Monday, April 15, 2019

Music Review //
Eddy Yang
"A New City" //

"A New City" starts with big beats and singing.   It seems like a fitting way for the EP to begin because there is this combination of sounds on here that I feel I haven't heard before and they come together quite well.  On one hand, there is this bedroom pop type of Hellogoodbye feel with the drum machine and all of that (the vocals even too)  But then these guitars just have this tone of a alternative rock band like The Lemonheads or somebody.

The titular track is the second song and it comes on a little bit more country but also like something out of "Can't Hardly Wait".   There is this line "We're 23 and we don't know why" which sticks with me because, ahh, the innocence of youth.   "Release Me" is the third song and it is slower, darker and reminds me of Love Spit Love, which of course makes me feel like this could be in comparison with the "Angus" soundtrack as well, which in some ways is that combination of alternative rock and punk.

"In The City" (not to be confused with the titular track) is the fourth song and it reminds me of the second album that The Stryder did, when Pete took over on vocals, because this has the elements of a rock song that could be on the radio (I keep thinking of Plain White T's) but it goes for a little over ten minutes so you know it won't happen.  Some synth appears before the guitar kicks in and I'm thinking of New Radicals for some reason as well.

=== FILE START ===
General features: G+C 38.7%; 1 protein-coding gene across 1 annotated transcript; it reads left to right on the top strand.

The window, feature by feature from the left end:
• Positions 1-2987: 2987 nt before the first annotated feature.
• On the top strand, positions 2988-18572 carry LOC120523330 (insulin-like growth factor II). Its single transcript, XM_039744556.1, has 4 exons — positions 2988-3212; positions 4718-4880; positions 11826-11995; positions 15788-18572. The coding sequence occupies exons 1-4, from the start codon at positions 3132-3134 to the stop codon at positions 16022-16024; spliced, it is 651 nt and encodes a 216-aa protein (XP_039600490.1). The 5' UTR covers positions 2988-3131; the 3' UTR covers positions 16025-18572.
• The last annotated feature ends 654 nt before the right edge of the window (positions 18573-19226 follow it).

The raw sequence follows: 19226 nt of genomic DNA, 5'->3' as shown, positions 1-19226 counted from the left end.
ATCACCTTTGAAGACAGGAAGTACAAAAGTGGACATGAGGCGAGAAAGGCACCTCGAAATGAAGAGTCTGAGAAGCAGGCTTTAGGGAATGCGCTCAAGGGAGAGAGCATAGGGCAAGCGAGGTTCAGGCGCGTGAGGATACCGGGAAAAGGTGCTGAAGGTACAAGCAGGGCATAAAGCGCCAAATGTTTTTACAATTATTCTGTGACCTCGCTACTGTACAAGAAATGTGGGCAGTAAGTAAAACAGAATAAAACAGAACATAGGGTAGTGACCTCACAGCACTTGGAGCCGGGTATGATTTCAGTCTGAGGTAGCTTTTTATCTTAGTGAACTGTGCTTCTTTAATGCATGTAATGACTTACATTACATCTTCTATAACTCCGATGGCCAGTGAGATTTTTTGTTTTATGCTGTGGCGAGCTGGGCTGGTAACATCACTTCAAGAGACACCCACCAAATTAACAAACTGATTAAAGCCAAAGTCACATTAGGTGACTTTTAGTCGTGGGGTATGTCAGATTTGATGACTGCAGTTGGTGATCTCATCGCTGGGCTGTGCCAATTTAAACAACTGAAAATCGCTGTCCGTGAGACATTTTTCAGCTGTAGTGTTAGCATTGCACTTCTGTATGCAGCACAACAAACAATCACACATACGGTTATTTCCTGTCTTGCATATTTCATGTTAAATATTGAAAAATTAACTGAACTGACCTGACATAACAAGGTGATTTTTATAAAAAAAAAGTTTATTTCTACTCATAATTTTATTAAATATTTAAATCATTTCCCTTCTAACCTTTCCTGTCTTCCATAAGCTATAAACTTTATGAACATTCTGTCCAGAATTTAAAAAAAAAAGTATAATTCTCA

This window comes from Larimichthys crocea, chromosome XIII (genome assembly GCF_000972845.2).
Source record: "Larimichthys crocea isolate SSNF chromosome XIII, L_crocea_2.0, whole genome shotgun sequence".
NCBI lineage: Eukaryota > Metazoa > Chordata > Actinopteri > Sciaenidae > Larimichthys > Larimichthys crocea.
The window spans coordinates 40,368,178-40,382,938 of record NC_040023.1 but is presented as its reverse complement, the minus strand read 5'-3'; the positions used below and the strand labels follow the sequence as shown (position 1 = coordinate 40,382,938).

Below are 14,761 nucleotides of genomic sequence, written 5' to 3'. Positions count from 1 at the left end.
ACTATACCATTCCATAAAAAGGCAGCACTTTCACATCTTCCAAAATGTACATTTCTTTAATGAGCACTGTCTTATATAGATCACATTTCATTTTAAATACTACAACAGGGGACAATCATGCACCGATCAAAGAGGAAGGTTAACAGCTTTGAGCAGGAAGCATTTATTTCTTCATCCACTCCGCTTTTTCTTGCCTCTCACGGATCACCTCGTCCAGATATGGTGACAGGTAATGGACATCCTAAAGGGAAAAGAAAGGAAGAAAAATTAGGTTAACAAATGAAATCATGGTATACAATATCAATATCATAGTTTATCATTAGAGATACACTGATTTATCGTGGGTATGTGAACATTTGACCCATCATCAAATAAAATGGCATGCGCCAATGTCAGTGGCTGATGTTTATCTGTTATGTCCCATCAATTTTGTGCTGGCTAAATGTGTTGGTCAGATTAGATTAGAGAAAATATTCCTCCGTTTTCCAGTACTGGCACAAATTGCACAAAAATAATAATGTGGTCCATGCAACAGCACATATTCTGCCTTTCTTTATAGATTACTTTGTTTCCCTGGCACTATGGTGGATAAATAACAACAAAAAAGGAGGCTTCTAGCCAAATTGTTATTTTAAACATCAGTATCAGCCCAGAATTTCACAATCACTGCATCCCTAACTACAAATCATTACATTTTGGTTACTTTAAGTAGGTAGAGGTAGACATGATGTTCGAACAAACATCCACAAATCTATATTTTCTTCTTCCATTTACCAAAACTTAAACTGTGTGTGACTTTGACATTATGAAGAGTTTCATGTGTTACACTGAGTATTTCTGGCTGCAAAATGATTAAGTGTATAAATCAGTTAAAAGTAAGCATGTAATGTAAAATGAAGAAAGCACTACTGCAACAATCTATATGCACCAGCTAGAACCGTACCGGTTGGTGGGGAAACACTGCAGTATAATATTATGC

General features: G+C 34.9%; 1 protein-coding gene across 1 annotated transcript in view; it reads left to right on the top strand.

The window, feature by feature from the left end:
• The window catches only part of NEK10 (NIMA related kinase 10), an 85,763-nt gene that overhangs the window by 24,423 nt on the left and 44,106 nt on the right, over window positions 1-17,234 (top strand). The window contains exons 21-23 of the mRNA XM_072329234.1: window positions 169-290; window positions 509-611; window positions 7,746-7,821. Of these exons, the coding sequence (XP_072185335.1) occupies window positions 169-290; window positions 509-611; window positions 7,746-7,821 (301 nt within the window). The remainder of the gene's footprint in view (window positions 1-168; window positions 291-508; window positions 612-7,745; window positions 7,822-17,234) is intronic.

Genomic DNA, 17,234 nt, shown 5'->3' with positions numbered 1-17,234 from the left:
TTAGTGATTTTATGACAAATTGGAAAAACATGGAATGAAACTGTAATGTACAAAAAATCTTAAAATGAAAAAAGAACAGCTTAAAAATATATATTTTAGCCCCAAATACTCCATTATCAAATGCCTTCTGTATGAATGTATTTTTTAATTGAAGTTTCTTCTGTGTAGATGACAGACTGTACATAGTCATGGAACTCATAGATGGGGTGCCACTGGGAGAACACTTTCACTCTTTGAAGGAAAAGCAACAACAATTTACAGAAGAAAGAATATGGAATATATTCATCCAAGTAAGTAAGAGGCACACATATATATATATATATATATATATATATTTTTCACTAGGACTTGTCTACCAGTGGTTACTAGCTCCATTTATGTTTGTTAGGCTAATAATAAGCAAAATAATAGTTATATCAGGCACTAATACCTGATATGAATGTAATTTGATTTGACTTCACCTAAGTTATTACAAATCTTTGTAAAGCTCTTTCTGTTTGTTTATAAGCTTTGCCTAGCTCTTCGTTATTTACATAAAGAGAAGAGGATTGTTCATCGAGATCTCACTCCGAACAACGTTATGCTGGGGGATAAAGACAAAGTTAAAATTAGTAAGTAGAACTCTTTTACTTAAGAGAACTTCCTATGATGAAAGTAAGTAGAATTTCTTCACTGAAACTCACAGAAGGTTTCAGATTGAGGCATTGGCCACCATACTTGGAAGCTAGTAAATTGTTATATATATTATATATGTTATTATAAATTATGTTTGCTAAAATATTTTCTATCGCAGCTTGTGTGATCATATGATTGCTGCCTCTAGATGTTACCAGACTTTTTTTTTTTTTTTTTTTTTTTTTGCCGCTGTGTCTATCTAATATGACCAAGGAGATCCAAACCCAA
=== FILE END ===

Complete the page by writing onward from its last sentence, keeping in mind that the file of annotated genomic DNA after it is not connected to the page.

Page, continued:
This self-proclaimed rock n roll can feel upbeat even if the lyrics aren't always and there is this huge bass line which goes into a wild guitar part to showcase the musicianship of it all, which also recalls The Rocket Summer.    With a supersonic as the final song I'm left thinking of things from the MPLS scene, "That Thing You Do!" and even Dynamite Hack somehow.

Perhaps what's most fascinating to me about these songs is that they could- on some level- fit in with that lost 1990's band vibe that I love so much, but yet, there is that bedroom pop type of element I mentioned earlier that makes me feel more like they're from the 21st Century.   I suppose, though, having music which borrows from the past but doesn't completely live in one time period is what music of the future should sound like.

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